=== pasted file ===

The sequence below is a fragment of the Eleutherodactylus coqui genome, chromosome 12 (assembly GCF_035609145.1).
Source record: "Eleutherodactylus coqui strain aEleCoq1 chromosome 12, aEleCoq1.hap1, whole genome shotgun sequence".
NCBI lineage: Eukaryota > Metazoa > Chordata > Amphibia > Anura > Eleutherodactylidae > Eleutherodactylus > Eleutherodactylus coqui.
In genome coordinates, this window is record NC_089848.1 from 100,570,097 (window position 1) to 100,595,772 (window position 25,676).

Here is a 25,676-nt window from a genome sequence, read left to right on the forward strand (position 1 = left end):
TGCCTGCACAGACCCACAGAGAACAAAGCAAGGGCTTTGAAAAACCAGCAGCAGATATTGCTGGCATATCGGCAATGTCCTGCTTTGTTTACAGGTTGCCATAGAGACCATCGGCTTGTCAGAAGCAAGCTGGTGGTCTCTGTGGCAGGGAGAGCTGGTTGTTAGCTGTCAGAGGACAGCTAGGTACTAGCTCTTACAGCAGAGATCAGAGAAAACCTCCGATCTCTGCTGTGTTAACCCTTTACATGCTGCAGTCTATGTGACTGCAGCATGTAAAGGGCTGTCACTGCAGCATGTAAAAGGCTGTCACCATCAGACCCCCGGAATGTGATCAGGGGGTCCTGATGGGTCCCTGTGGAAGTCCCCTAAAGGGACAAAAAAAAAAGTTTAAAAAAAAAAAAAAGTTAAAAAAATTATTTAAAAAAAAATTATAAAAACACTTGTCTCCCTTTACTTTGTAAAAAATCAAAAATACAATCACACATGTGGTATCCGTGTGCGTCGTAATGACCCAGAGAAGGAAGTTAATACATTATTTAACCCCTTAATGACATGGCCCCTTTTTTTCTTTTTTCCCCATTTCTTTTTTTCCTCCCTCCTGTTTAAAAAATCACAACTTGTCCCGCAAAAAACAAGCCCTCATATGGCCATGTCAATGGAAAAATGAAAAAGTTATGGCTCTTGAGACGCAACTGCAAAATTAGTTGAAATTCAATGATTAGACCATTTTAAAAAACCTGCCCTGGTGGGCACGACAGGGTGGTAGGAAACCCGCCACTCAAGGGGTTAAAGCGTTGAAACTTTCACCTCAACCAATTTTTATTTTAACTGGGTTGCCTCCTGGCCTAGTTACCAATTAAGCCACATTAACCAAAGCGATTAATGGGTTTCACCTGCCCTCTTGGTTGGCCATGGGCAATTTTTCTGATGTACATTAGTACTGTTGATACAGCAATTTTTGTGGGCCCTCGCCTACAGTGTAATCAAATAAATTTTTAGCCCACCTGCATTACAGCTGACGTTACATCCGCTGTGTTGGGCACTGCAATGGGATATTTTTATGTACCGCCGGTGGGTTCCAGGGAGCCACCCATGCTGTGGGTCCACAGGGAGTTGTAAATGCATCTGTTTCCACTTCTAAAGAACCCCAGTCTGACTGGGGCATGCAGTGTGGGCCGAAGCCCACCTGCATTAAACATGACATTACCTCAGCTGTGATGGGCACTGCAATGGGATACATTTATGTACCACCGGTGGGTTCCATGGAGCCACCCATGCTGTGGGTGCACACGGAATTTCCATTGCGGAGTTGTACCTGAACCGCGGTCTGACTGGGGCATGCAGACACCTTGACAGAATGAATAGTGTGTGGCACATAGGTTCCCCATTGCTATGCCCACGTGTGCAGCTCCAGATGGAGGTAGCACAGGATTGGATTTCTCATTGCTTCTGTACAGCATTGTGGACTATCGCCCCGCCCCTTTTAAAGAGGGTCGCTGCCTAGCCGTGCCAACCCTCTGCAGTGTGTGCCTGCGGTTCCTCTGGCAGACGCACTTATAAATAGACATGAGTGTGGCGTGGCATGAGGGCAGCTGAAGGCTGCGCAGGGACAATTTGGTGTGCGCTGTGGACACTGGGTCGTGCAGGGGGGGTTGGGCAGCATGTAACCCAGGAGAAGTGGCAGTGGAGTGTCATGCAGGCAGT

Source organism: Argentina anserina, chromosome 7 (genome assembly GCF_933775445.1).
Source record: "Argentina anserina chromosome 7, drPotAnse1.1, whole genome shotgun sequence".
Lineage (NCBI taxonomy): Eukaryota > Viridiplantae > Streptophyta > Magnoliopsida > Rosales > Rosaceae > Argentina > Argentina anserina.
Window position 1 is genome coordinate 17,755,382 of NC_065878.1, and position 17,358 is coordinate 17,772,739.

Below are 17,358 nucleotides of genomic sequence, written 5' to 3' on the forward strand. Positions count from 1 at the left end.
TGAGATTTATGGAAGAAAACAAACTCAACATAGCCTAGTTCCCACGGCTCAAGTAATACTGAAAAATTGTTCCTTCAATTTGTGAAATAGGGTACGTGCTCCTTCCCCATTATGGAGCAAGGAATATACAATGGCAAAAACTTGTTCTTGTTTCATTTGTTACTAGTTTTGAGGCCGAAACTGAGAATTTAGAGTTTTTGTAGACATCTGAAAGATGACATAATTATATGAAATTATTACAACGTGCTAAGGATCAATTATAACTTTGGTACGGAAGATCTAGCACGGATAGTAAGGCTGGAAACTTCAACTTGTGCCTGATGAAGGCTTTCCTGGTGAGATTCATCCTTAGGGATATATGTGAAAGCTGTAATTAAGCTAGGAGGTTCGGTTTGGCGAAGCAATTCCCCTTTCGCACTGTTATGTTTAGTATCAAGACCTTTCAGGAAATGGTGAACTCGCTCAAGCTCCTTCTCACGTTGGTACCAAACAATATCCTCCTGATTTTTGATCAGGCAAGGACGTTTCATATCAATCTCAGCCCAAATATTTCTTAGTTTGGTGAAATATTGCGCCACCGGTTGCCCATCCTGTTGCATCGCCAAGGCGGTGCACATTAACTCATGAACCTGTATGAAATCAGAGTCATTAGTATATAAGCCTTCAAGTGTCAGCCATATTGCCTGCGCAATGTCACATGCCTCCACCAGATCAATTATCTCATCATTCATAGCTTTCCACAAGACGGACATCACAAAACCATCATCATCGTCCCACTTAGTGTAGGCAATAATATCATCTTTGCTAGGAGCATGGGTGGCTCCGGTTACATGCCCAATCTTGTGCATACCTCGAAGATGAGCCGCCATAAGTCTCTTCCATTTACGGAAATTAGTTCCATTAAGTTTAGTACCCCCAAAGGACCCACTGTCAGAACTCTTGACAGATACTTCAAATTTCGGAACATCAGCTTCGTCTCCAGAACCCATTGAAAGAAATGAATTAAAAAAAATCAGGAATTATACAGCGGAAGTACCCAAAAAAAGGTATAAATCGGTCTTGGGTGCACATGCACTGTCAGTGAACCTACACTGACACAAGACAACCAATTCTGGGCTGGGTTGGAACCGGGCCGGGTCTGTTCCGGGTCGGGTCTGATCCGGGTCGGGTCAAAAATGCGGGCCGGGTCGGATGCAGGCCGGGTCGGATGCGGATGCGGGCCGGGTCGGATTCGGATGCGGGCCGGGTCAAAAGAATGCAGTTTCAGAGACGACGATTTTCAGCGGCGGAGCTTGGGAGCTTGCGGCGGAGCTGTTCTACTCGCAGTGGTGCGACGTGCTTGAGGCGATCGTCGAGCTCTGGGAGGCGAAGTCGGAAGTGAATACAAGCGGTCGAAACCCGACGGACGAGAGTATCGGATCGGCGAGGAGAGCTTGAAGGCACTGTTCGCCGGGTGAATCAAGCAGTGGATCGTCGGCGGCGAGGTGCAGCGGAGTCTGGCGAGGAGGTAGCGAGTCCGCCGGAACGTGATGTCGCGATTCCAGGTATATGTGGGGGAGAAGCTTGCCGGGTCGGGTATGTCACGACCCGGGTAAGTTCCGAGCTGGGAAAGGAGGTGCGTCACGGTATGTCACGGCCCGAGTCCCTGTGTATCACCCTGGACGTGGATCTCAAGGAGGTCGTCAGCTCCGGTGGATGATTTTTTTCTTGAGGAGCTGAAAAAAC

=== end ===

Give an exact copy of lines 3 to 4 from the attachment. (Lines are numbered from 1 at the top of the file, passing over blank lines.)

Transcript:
NCBI lineage: Eukaryota > Metazoa > Chordata > Amphibia > Anura > Eleutherodactylidae > Eleutherodactylus > Eleutherodactylus coqui.
In genome coordinates, this window is record NC_089848.1 from 100,570,097 (window position 1) to 100,595,772 (window position 25,676).